At 10:30 PM, we received reports of a meteor shooting across Central Trinidad. Generally, the GOES-16 Lightning Mapper (GLM) would have detected the flash from the meteor’s entry, as the rock burnt upon entering the atmosphere. This was not the case for this meteor entry.
This meteor entered the atmosphere with relatively clear skies and some mid- to upper-level clouds moving across Trinidad, which were not producing thunderstorm activity. Thunderstorms were ongoing across the Paria Peninsula of Venezuela. This sort of detection is similar to the usage of the GLM instrument, when it detected flashes over Cuba in early February, when meteorites struck western parts of the island.
As the night progressed, more and more reports popped up on social media of the sighting, and there was a video confirmation of this meteor moving across T&T’s skies.
Based on social media reports, it was seen across Northern and Central Trinidad sometime between 9PM and 10 PM on Tuesday 15th October 2019
Meteor and meteorite strikes are more common than you might think. Dust-grain size meteoroids strike the Earth’s atmosphere almost constantly, but they often go unnoticed. Meteoroids between a millimeter and a centimeter burn up in the atmosphere and appear to us as shooting stars. Larger strikes are less common—a one-meter meteoroid strikes the Earth once each year on average and would reach the ground as smaller debris, while a 100-meter meteoroid strikes the Earth approximately every 10,000 years, according to a Tufts University fact sheet. Meteoroids over 1 kilometer hitting Earth are catastrophic events that occur every 1 million years on average.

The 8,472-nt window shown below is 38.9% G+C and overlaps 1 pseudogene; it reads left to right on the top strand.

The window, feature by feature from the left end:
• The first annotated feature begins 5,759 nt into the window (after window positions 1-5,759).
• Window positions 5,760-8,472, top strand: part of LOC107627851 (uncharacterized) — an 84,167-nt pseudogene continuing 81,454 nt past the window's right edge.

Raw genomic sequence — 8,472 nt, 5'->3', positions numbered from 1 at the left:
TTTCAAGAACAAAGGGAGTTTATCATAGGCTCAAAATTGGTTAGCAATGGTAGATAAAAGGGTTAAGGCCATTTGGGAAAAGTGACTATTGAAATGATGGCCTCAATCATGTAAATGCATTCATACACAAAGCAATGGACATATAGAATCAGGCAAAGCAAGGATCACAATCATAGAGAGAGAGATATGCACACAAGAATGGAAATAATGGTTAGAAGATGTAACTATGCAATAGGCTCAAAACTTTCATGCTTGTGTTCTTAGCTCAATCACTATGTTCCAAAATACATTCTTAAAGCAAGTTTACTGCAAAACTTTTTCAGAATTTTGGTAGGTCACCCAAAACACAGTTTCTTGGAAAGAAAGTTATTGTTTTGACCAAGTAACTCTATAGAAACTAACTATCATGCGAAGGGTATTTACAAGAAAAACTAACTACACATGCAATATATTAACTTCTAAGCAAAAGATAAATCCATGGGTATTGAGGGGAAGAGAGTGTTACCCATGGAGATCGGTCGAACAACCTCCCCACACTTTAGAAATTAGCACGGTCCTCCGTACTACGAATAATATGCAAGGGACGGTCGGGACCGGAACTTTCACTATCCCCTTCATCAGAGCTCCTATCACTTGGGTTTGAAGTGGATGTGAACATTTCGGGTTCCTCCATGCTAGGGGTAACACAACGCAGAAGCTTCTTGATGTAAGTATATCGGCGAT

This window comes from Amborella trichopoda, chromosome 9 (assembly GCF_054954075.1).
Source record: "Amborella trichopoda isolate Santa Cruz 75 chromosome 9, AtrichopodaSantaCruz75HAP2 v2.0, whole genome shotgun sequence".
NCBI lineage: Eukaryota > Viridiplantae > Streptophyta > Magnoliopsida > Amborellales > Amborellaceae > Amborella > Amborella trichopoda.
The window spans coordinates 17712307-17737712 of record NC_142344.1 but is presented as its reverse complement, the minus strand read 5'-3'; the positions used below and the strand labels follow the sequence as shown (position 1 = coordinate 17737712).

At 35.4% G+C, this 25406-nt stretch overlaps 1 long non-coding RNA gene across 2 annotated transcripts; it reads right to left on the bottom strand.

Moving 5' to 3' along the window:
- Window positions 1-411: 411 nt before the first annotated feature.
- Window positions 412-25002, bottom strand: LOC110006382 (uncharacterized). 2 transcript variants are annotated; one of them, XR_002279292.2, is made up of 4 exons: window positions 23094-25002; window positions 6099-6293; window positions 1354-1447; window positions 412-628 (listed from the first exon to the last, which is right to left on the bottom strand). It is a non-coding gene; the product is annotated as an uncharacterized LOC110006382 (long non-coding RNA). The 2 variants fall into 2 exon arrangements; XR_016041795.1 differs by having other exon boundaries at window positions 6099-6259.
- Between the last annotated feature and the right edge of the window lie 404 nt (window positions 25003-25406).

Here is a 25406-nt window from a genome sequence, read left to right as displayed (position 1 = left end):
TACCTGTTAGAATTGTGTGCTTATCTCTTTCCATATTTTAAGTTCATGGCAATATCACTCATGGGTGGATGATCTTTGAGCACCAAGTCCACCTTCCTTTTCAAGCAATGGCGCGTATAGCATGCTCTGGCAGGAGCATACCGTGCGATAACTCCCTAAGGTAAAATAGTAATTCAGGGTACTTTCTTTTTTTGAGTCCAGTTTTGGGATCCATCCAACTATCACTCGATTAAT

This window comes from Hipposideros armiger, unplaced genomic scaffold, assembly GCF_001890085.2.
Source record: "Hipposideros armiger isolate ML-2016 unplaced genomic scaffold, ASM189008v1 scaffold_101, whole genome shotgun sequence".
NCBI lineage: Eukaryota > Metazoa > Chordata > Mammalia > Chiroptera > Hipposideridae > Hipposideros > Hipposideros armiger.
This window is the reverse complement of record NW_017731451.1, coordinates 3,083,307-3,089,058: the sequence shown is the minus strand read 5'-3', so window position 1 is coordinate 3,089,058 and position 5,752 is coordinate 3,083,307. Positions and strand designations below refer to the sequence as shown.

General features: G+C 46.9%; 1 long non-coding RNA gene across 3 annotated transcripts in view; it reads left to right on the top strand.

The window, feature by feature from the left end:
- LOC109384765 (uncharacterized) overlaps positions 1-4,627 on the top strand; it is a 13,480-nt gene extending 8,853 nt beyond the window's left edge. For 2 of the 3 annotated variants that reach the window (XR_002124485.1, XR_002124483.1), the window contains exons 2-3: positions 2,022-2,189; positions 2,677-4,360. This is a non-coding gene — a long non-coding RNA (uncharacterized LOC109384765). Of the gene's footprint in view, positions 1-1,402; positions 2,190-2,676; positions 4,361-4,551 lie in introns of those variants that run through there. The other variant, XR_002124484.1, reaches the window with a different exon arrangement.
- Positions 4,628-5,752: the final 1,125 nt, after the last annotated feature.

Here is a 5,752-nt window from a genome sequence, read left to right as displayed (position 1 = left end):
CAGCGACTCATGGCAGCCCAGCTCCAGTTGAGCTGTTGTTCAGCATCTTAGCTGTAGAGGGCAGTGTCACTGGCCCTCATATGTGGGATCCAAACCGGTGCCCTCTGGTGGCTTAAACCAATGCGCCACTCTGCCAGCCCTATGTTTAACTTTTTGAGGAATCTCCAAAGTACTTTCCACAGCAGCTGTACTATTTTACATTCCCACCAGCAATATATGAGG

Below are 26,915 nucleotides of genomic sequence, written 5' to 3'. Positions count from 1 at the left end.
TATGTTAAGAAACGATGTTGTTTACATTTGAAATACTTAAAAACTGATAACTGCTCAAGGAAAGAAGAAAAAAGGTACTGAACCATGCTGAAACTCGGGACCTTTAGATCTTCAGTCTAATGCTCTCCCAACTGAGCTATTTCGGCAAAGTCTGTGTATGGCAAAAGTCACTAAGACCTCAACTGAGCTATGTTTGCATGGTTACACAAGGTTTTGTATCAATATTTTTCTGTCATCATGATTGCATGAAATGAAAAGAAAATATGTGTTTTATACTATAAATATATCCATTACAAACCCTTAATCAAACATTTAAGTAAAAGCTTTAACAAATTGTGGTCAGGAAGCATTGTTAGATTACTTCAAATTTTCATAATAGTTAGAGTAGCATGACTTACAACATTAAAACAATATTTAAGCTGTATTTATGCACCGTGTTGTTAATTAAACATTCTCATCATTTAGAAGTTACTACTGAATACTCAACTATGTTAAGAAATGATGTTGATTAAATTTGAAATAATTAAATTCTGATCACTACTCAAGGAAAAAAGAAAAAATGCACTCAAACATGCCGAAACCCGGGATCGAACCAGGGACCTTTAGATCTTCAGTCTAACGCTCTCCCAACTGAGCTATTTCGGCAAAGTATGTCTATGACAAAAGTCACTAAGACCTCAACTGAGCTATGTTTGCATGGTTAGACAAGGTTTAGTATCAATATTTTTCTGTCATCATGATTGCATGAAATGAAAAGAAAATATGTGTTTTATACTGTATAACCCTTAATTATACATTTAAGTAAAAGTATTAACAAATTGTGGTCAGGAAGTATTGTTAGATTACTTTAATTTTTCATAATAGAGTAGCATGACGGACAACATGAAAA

Meteoroids do not discriminate where they land, nor where they enter the earth’s atmosphere. Hence, it is well within the realm of possibility that events such as this could happen across Trinidad, Tobago or any of the other Caribbean islands.
But medium-size strikes can be dramatic spectacles—and in some cases, dangerous. The Chelyabinsk meteor that struck southern Russia in February 2013 blew out windows and caused indirect injuries to almost 1,500 people.
The Orionids Meteor Shower
This year, Orionid meteors appear from Monday, October 2, through November 7, peaking between midnight and dawn on October 21 and 22.
The scientific phenomenon gets its name from the Orion, a constellation that lies in the sky above the equator.
The meteors, associated with Halley’s Comet, occur every year in October.
When the conditions of the night are right, dozens of shooting stars can be seen falling from the sky.
Each hour about 20 meteors zoom through the skies, at speeds 148,000 mph, the Orionids are one of the most impressive events in the sky’s calendar.
It happens 60 miles up in space when the Earth moves through a cloud of thousands and thousands of space rocks which would be left behind by the famous Halley’s Comet.
How many meteors will there be?
The word “shower” suggests many meteors will fall frequently, almost resembling rain.
Despite this, the actual rate that the celestial matter falls from the sky is a lot less regular.
When can we see the most meteors?
This year, it’s predicted that the meteors will peak on Oct. 21 and 22. This peak means that you’ll be seeing these meteors at their fastest and at their most vivid, with your best chance for visibility being an hour or two before dawn on October 22nd.
While you should be able to glimpse 30 to 40 meteors darting across the sky during the shower, the overall display will be more muted than in years past, since it occurs when the moon is brightest (which is also why they recommend looking skyward after the moon has set).